Japanese scientists have found a new way that will help combat the increasing concentration of carbon dioxide in the earth’s atmosphere. The key to this method is a special porous coordination polymer (PCP) filled with zinc ions, which effectively absorbs CO2 from the atmosphere and, without spending a lot of energy, transforms it into useful organic compounds. Moreover, elements from such material can be included in everyday clothes, in packaging materials, etc., turning it all into a means of combating climate change.
The presence of zinc ions in the PCP polymer allows this material to absorb atmospheric carbon dioxide 10 times more efficiently than other similar materials can. Moreover, the PCP polymer lends itself to a regeneration procedure; its experimental samples withstood about 10 recovery cycles without loss of efficiency.
Note that the task of absorbing carbon dioxide from the atmosphere is quite difficult due to the low chemical activity of this compound. In this case, the solution to this problem was PCP polymers, also known as metal-organic structured materials (metal-organic framework, MOF). And the type of material used to absorb carbon dioxide has an organic component that resembles in structure a propeller with three blades.
X-ray structural analysis showed that when CO2 molecules approach the organic parts of the PCP polymer, the “propeller” rotates and the entire structure is rearranged, creating a reliable trap for the molecule. Moreover, the polymer structure is chosen such that it is initially “tuned” to carbon dioxide molecules, it practically does not react and does not capture molecules of other compounds and gases. And after the PCP polymer is completely filled with CO2 molecules, it is easily processed into polyurethane, which is widely used in the manufacture of clothing, packaging, household items, etc.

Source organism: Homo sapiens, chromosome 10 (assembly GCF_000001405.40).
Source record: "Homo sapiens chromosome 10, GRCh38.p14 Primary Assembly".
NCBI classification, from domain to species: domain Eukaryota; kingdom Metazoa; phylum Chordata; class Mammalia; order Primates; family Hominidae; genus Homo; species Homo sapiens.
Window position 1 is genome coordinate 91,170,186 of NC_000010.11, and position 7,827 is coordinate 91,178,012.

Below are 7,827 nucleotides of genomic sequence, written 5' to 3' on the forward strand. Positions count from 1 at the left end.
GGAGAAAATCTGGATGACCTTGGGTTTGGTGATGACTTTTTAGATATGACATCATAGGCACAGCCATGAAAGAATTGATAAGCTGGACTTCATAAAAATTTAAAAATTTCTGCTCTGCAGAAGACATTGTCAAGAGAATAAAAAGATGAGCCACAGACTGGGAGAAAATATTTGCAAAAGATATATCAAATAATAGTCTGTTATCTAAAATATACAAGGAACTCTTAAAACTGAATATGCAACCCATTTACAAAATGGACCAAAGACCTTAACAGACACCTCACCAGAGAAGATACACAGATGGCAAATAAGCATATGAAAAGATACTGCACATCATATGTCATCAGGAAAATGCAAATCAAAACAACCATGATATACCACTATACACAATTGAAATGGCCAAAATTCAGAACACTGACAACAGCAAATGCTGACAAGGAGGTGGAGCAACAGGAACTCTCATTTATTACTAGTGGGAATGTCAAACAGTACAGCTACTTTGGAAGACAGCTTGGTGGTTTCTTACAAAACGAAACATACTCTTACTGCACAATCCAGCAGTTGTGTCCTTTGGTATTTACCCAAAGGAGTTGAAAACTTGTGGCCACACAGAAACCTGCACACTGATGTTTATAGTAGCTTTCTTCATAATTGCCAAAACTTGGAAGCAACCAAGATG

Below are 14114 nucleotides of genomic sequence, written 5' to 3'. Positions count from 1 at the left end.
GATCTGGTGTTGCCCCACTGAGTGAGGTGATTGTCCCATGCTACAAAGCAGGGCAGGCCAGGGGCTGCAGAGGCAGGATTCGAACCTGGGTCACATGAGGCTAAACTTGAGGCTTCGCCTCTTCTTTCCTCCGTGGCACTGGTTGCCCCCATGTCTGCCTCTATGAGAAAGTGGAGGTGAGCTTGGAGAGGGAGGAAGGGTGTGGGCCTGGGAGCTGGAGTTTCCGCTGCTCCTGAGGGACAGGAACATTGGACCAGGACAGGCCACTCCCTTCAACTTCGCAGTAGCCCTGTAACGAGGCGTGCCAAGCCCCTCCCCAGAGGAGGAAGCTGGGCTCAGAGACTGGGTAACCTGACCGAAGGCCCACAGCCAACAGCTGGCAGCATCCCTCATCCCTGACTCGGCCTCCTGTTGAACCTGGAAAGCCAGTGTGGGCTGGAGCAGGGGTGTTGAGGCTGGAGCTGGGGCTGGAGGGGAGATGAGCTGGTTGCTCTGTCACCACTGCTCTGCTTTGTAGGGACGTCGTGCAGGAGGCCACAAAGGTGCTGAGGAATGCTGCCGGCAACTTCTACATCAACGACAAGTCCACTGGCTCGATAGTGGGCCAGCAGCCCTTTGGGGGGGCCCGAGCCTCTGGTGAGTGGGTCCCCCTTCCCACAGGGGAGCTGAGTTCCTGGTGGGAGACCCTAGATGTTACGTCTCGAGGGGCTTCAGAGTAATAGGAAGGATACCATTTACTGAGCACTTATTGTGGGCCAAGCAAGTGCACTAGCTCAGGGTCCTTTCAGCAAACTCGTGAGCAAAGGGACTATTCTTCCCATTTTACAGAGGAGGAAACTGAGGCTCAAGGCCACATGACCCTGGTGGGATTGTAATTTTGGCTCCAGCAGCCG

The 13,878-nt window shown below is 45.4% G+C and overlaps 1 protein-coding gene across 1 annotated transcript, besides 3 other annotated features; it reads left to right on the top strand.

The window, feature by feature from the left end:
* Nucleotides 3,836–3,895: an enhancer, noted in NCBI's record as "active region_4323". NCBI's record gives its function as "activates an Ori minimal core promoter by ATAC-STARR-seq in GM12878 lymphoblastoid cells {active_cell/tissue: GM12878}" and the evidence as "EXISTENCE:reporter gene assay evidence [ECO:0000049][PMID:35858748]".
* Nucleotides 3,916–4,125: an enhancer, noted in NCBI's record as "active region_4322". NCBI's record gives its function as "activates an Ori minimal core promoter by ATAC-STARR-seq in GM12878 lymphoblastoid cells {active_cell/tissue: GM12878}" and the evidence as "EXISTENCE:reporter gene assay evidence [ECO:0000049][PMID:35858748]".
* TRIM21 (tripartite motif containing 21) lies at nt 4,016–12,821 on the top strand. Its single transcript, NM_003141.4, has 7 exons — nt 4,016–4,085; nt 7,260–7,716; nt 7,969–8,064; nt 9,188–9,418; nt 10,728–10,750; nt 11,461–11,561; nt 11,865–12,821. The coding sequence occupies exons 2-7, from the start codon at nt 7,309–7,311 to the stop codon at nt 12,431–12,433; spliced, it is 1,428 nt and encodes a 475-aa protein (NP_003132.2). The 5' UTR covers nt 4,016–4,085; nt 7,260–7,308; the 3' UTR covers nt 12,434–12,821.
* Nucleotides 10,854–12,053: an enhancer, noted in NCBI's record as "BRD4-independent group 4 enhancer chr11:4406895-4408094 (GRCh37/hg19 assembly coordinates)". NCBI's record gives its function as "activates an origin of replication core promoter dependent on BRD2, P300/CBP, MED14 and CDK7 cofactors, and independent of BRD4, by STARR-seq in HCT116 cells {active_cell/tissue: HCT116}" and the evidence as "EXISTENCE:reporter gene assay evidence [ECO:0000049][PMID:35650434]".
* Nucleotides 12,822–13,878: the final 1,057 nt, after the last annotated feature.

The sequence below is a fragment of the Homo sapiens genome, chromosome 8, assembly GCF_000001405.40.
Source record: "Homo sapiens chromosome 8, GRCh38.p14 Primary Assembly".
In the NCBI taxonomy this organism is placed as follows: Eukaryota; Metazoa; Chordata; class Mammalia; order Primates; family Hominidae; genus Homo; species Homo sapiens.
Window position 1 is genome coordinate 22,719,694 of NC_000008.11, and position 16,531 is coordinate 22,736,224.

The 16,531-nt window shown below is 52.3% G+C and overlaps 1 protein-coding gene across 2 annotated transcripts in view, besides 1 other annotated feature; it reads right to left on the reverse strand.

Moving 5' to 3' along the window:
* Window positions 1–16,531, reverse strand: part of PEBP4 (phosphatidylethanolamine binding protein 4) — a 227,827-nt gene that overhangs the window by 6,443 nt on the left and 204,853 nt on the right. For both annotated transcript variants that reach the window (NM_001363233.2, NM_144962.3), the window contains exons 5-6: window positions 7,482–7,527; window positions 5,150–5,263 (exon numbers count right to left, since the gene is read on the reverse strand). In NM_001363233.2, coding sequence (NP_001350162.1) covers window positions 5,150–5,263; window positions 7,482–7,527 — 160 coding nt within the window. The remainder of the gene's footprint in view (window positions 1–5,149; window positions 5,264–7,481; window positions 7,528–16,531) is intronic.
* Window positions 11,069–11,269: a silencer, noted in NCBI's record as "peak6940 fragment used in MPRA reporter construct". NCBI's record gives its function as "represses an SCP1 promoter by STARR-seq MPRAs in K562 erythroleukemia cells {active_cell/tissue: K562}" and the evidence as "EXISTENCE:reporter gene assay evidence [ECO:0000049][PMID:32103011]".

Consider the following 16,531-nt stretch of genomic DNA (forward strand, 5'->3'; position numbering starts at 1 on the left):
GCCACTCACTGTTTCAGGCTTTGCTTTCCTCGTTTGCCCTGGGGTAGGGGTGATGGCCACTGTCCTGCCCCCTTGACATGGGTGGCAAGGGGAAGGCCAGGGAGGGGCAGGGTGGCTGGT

Note that the PCP polymer is far from the only option for converting atmospheric carbon dioxide to something else. Earlier this year, researchers from RMIT University, Australia, developed a method for directly converting CO2 to coal using a chemical reaction involving cerium metal. Researchers at Rice University, USA, have developed a device that turns CO2 into formic acid, from which it is then possible to produce liquid biofuels. And a key component of this device was a bismuth metal catalyst.
In the PCP polymer, unlike the above examples, zinc is used, a cheaper and more common metal. “This is one of the cheapest and greenest ways to capture carbon dioxide today,” said Susumu Kitagawa, a chemist at Kyoto University, “and, in addition, it allows you to convert gas to cyclic carbonates, which are raw materials.” for the pharmaceutical and petrochemical industries”.